How it works is pretty simple: you guys ask me whatever silent cinema-related question that pop into your heads, or whatever you like really, and I’ll post my responses in a few days. It’ll be a kind of “come and know me better, man” post.
Pictured: Jobyna participating in her own AMA.
Want to know my (brief) thoughts on films I haven’t written about yet? Looking for obscure factoids about silent cinema and wondering if I can help? Wondering what some of my favorite talkies are? Want to know my favorite color or how I’d rank all the Star Wars movies? 😉
Yes, you can even drop the oh-so-cliched “Keaton or Chaplin?” on me. Ask away!
Originally posted on Chaplin-Keaton-Lloyd film locations (and more): I’m delighted to host guest blogger Jeffrey Castel de Oro’s amazing post regarding the early California history appearing in Buster Keaton’s The Scarecrow. A friend for 20 years, Jeff has contributed many…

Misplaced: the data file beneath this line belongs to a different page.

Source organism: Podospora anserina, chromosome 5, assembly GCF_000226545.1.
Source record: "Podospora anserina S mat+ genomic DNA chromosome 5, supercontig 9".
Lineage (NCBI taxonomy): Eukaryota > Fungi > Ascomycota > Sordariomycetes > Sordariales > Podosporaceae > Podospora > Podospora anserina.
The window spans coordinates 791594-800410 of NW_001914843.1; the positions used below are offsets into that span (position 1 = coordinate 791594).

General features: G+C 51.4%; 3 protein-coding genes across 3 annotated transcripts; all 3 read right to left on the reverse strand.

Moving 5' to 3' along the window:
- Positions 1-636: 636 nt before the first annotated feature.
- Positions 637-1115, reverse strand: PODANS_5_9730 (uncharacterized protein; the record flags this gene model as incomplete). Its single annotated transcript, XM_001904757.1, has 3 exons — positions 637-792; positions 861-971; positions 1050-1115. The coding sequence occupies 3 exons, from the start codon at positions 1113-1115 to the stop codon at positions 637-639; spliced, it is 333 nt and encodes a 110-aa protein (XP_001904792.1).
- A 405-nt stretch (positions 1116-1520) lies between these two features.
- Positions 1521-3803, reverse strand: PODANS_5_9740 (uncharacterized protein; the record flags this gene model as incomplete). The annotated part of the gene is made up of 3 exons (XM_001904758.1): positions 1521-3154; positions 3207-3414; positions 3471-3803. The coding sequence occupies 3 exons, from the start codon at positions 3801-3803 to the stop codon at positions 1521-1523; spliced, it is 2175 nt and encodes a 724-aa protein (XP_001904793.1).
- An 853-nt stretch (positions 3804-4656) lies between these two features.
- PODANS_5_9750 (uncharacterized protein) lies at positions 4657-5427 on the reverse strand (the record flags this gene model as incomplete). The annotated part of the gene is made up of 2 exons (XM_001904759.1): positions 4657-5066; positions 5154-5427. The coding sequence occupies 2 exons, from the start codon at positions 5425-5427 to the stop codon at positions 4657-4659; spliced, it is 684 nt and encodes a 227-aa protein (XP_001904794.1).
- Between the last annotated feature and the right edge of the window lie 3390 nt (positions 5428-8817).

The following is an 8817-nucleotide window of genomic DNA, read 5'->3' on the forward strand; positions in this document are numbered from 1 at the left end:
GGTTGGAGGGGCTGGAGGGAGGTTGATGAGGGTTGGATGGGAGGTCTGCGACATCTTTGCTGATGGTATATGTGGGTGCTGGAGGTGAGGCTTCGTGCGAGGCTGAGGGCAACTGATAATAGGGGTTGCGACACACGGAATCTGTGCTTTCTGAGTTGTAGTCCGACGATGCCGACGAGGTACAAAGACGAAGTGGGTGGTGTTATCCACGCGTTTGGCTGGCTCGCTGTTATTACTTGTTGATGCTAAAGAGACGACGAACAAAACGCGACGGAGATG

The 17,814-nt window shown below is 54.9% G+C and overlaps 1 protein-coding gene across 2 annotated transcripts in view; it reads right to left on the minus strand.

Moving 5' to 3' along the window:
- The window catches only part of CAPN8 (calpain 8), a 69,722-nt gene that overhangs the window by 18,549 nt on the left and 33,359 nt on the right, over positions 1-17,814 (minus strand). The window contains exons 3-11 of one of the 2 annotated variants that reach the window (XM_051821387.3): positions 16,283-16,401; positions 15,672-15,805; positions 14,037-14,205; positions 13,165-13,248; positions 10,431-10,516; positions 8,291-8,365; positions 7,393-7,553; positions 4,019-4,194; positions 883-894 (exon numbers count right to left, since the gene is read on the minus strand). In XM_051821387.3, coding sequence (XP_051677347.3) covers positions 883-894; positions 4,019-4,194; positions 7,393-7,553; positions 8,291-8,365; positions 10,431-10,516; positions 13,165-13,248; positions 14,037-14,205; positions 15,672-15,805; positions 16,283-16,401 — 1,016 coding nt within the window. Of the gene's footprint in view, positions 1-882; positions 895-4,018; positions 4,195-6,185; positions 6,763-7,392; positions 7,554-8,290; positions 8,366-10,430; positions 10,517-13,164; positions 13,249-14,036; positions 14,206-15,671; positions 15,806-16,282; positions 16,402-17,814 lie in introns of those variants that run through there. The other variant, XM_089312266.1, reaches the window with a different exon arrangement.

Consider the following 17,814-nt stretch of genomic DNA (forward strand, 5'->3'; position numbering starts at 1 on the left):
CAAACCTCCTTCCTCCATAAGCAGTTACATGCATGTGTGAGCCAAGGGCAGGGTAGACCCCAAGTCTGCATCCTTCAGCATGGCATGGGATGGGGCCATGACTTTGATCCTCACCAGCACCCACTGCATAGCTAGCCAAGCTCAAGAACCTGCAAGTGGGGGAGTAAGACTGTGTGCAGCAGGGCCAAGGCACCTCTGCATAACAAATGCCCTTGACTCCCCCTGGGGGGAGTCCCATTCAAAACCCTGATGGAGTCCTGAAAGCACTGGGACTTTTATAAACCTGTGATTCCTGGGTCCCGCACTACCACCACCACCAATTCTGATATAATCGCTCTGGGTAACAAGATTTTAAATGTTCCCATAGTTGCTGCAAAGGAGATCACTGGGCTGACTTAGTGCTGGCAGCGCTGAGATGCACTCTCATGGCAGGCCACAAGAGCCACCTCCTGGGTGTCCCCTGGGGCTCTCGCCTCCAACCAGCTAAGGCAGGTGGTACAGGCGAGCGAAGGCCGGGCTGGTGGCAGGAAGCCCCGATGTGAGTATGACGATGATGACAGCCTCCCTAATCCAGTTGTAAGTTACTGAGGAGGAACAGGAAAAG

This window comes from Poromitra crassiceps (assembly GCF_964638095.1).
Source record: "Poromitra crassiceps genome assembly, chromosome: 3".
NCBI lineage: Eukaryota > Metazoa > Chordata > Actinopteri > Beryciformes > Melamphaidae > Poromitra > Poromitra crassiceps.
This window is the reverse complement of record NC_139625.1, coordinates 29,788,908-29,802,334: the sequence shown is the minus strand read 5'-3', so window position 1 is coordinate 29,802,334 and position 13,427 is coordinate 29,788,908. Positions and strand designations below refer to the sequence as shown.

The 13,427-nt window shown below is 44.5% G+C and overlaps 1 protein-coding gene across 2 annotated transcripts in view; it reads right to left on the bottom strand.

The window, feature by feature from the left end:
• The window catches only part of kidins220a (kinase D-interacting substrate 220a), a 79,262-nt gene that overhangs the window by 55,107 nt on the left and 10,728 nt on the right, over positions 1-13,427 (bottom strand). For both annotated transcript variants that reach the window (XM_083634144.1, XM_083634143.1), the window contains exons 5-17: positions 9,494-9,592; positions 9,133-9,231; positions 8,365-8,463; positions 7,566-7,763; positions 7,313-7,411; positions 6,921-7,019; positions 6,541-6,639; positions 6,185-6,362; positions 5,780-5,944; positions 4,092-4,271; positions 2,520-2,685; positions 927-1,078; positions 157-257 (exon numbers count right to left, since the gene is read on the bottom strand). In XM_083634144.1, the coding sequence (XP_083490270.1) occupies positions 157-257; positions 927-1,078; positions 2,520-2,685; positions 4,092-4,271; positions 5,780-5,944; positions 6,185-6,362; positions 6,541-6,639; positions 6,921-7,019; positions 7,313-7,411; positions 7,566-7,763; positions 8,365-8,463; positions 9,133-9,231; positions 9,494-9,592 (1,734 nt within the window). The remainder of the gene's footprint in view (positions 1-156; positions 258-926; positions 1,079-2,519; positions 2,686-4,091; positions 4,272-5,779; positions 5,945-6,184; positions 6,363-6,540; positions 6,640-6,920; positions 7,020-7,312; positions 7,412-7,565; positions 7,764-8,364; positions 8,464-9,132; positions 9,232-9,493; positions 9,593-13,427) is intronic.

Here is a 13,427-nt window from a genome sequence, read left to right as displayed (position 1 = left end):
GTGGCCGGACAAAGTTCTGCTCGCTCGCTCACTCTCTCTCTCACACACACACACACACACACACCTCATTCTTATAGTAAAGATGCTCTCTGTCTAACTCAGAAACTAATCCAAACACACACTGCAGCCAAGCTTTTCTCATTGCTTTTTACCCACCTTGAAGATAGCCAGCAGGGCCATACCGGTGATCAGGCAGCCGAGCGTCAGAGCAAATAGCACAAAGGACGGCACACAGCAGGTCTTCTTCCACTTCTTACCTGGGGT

Love cinema, especially obscure cinema? So do I, obviously. I’m always on the hunt for all things quaint and curious, and aside from those random YouTube playlists, there’s one site in particular that has a fascinating library of free films that I highly recommend: The National Film Preservation Foundation’s website.
This foundation, as you suspect, does God’s work. As their site describes:
The National Film Preservation Foundation is the nonprofit organization created by the U.S. Congress to help save America’s film heritage. We support activities nationwide that preserve American films and improve film access for study, education, and exhibition…Our top priority is saving American films that would be unlikely to survive without public support. Over the past decade, we have developed grant programs to help archives, historical societies, libraries, museums, and universities preserve films and make them available for study and research. Our grants distribute federal funds secured through the leadership of the Library of Congress and preservation services donated by public-spirited laboratories and post-production houses. Congress increased the authorization for this work in 2005 and 2008. Every penny of these federal funds goes out to the field and we raise operational support from other sources.